In the context of coronavirus, Robin Gale-Baker, from Sustainable Macleod, discusses the emergency kitchen garden. She has also written articles for this website about growing broad beans, cauliflower, eggplants and capsicums, garlic, other vegetables, apricot trees, blueberries, persimmon trees, other fruit trees and herbs. Also articles on growing techniques, mulch and shade cloth.
An emergency kitchen garden consists of quick growing veggies from each of the major categories of vegetables: root vegetables, onion family, leafy greens, Asian greens, brassicas, legumes and herbs. In 4-8 weeks, you could be harvesting young, tender veggies.
The following were planted in a 2 square metre patch at the Macleod Organic Community Garden on 15th March, some as seeds and some as seedlings:
- Root vegetables: seeds of 2 types of baby carrots, 2 types of baby beetroot, 4 types of radishes, plus seeds and seedlings of kohlrabi.
- Onion family: seedlings of spring onions and chives.
- Leafy greens: seedlings of spinach, silverbeet and 2 types of lettuce plus seeds of wasabi rocket.
- Asian greens: seeds and seedlings of pak choy and bok choy plus seedlings of tatsoi.
- Brassicas: seedlings of purple and green broccolini plus 2 types of kale.
- Legumes: seeds of bush peas and sugar snap peas.
- Herbs: seedlings of parsley plus seeds of chervil and coriander.
Most seeds were up 8 days later.
The keys to success are how you prepare your soil and how often you water your plants.
A slightly acidic soil (pH of 6-7) is ideal. Buy a pH kit from a nursery (or borrow from a friend) but do follow the instructions especially the one that tells you to dig down 10-15 cm for your soil sample. Note that, for ‘technical reasons’, pH kits don’t measure the pH of compost correctly.
The best way to bring your soil towards pH7 is to add compost. Also, if your soil is too acidic then you can add dolomite or mushroom compost. If it is too alkaline then you can add sulphur or even azalea mix. To enrich your soil, add compost but not manure (especially fresh manure): manure can cause forking of root vegetables, over-growth at the expense of heads of brassicas, and soft leaf on leafy greens.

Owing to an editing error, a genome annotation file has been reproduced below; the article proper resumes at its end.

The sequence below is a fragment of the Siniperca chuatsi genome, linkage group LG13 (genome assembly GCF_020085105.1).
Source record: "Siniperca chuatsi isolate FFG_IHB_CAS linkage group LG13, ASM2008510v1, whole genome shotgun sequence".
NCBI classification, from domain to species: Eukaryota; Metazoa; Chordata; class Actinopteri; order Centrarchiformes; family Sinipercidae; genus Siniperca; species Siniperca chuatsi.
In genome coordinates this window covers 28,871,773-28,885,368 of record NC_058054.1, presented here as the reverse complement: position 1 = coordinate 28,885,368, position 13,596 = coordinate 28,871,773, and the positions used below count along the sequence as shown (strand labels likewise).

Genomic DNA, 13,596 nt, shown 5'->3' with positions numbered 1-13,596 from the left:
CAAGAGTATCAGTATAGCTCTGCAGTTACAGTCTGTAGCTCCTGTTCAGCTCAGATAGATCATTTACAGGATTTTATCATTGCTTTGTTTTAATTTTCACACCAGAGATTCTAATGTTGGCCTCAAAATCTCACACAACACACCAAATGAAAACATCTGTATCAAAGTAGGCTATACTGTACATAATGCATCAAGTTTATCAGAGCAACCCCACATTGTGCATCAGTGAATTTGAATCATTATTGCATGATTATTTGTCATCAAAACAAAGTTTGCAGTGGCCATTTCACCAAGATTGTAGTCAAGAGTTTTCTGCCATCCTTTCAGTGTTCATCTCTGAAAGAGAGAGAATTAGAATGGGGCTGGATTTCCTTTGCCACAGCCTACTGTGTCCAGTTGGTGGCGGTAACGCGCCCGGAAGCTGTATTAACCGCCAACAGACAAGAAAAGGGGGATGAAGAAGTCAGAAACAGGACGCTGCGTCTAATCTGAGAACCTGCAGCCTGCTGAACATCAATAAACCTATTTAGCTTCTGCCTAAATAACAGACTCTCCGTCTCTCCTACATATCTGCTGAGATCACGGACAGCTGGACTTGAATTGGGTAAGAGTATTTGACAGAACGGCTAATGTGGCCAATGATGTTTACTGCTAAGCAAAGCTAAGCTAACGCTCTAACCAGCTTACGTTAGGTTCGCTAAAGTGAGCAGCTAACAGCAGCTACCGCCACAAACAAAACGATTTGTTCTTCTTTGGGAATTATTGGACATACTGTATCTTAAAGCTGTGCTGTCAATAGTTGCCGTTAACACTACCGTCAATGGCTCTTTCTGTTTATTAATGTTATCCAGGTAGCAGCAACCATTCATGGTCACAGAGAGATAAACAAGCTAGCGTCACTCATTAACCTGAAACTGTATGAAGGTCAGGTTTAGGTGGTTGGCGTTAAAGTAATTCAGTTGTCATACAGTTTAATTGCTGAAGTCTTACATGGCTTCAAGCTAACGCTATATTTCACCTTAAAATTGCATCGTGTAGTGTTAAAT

Root vegetables and the onion family require a very fine soil. Dig your soil over, removing clods and sticks and stones to the depth the vegetable will grow (plus a bit) and dig in the compost, likewise breaking it up if necessary. As we are looking for crops to grow quickly, it is worth doing this for all the veggies.
The way that you plant is important too. With seedlings, bury them so that the base of the bottom 2 leaves are covered with soil, particularly for brassicas (broccoli, cabbage, cauliflowers, etc) as this anchors them in the ground so that they will not wobble in the wind (which can prevent them producing good heads). Some seeds will give you a head start if soaked overnight (e.g. beetroot, silverbeet and spinach).
Watering is a must. Water your veggies at least twice a week, deeply, even if it rains. Under 10mm of rain is useless. If you have a heavy downpour, check how far it has penetrated by digging down into your soil – you will often be surprised by how dry your soil is. Water transports nutrients to the plant and is essential to its healthy development. Mulching will also help. Finally, my experience is that parsley and lettuce are bad companions as are peas and onions so plant these at least a metre apart.